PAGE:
Washington state Secretary of Transportation Lynn Peterson during a 2014 event in Olympia. The state Senate on Friday rejected her appointment, immediately ousting her.

Washington state Secretary of Transportation Lynn Peterson during a 2014 event in Olympia. The state Senate on Friday rejected her appointment, immediately ousting her.

Governor assails state Senate for firing transportation chief

  • By Jerry Cornfield Herald Writer
  • Monday, February 8, 2016 2:30pm
  • Local News

OLYMPIA — An angry Democratic Gov. Jay Inslee on Monday blasted Republican senators for ousting Transportation Secretary Lynn Peterson, calling it a “scurrilous, underhanded and dishonest” political campaign of which they should be ashamed.

“This was obviously a gross abuse of the confirmation process and was built on a totally false narrative,” Inslee said in his first public comments since Friday’s vote to fire Peterson. “The Senate Republicans are out of control at this moment.”

Twenty-four Republicans and one Democrat who caucuses with them voted Friday to not confirm Peterson’s appointment to the job, which she held for three years. Deputy Secretary Roger Millar is now running the agency.

During Monday’s news conference, Inslee, who has dueled with Republican senators throughout his first term, called out several by name for “sitting on their hands” and allowing the “decapitation” of the head of one of the state’s most high-profile agencies.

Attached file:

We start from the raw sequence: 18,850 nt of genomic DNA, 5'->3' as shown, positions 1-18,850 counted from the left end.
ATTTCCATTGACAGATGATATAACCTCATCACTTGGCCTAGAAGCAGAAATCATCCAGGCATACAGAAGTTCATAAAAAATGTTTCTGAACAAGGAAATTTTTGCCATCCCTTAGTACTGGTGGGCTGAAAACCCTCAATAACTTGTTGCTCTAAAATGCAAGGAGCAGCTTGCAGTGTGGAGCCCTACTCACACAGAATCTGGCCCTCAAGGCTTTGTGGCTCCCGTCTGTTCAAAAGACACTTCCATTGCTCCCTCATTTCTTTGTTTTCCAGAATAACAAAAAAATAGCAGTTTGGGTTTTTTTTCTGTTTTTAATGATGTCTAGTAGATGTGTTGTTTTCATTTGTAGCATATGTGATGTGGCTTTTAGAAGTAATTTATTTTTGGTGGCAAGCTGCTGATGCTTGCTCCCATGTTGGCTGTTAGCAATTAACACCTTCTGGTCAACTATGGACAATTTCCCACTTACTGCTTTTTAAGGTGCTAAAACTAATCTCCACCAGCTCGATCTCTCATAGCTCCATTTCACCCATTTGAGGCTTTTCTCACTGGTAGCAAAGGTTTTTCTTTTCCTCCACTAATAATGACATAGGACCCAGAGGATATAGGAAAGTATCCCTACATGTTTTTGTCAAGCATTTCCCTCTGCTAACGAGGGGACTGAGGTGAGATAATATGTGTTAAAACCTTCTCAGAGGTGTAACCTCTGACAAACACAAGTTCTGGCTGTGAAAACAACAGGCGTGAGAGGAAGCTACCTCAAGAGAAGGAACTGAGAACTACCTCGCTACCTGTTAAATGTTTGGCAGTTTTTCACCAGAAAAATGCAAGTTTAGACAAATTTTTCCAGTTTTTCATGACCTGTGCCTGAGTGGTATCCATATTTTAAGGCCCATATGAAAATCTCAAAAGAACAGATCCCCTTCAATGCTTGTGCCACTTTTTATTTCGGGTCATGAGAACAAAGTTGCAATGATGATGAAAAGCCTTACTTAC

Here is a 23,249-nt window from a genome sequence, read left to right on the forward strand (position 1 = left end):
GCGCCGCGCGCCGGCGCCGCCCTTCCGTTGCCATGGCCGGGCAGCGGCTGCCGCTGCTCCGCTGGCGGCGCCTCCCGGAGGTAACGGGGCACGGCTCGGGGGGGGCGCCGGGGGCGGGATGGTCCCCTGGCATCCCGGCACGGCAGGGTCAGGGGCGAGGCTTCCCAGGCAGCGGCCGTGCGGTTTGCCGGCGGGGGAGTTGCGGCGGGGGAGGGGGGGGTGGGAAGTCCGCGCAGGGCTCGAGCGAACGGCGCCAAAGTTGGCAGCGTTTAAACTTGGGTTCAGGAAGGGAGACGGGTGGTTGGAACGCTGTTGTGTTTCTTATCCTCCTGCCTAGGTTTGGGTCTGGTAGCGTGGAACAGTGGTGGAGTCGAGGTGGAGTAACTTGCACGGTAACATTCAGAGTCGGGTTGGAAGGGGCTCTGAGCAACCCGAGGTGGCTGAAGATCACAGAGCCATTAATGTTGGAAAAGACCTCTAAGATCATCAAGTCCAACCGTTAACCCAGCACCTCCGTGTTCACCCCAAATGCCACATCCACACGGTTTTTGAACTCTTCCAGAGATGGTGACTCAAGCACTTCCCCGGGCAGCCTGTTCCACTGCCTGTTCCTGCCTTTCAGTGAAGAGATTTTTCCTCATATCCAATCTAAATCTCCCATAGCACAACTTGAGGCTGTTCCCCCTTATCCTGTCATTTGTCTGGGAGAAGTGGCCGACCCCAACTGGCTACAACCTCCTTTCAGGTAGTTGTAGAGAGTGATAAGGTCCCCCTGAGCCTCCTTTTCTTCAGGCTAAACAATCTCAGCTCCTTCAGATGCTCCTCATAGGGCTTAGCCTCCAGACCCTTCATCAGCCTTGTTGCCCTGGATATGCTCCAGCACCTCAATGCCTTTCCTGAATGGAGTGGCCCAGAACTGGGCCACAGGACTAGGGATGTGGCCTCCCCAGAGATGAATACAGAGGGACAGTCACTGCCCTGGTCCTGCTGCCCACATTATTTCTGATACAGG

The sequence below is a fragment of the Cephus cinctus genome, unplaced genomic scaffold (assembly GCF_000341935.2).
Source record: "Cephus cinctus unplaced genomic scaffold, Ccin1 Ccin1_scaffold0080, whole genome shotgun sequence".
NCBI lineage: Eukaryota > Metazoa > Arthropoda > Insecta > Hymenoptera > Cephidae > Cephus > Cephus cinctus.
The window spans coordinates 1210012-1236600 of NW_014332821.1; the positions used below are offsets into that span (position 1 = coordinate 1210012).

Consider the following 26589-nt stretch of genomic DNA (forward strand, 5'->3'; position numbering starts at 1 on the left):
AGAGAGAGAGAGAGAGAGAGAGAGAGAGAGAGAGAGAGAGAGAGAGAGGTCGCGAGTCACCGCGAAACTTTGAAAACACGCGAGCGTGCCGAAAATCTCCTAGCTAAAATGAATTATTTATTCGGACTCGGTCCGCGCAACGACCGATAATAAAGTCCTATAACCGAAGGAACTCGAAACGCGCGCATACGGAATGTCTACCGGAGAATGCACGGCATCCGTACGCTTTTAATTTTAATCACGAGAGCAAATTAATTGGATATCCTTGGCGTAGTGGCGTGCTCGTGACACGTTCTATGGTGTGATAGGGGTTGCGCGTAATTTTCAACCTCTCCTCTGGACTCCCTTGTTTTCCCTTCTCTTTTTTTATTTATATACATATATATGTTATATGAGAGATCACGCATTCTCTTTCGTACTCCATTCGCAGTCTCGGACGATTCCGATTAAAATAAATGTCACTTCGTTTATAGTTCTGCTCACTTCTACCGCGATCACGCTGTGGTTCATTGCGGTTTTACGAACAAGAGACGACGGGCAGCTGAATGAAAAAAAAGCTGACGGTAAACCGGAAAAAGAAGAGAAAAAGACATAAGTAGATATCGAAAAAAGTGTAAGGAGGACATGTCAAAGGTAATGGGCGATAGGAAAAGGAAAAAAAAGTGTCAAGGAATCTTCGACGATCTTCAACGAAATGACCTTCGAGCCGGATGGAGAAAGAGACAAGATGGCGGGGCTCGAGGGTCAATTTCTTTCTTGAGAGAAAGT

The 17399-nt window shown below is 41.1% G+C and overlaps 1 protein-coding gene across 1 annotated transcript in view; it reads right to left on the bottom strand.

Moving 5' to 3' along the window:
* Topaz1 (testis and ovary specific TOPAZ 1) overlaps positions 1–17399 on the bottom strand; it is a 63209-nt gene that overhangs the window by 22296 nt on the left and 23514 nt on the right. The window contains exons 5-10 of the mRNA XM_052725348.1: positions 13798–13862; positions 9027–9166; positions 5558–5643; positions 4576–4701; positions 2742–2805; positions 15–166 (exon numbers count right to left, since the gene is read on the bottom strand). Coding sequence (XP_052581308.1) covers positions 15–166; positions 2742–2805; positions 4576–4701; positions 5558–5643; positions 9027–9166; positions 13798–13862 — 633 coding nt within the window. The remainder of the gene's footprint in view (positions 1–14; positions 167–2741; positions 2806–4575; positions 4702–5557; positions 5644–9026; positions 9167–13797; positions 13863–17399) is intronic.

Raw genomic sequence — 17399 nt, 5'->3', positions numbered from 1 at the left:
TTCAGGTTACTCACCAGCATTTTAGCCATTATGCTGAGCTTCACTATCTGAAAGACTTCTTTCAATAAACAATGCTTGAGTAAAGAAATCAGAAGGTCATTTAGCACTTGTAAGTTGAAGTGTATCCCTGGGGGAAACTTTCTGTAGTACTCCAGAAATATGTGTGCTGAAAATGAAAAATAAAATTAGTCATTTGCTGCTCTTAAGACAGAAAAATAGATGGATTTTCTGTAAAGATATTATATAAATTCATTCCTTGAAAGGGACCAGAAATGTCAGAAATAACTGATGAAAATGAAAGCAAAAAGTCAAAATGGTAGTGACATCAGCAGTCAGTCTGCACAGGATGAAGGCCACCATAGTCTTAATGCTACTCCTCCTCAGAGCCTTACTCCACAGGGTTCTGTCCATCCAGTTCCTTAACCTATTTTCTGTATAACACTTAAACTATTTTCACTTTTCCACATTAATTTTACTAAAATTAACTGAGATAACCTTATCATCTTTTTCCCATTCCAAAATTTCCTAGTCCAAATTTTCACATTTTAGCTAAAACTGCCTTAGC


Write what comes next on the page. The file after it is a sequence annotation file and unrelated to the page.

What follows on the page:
For example, he hammered Sen. Curtis King, R-Yakima, the leader of the Senate Transportation Committee, for publicly praising Peterson’s leadership on Jan. 13, only to vote against her last Friday.

“It was the truth on Jan. 13 … and it was the truth last Friday,” Inslee said.

And he recalled how Sen. Kirk Pearson, R-Monroe, thanked Peterson for her work in getting Highway 530 reopened following the deadly Oso mudslide of 2014.

“Not a really good way to say thank you, Sen. Pearson,” Inslee said.

Republicans said they wanted to bring accountability to state government in the wake of ongoing problems with I-405 express toll lanes and Highway 99 tunneling under downtown Seattle. They’ve denied that election-year politics played a role. Inslee and Democratic lawmakers insist politics is the only reason they fired Peterson.

On Saturday, Secretary of Corrections Dan Pacholke announced his resignation. He did not indicate if Peterson’s firing influenced his decision, but Pacholke, too, had not yet been confirmed by the Senate.

The department is the object of two investigations into the miscalculation of prison sentences, which led to the mistaken early release of hundreds of inmates since 2002.

Inslee launched one probe, and the Senate Law and Justice Committee began its own.

Pacholke said in an email to Sen. Mike Padden, R-Spokane Valley, the committee chairman, that he hoped his resignation would satisfy the “need for blood” and end GOP senators’ “shaming and blaming” of agency workers for the mistakes.

Overall, fewer than half of Inslee’s current executive cabinet has been confirmed.

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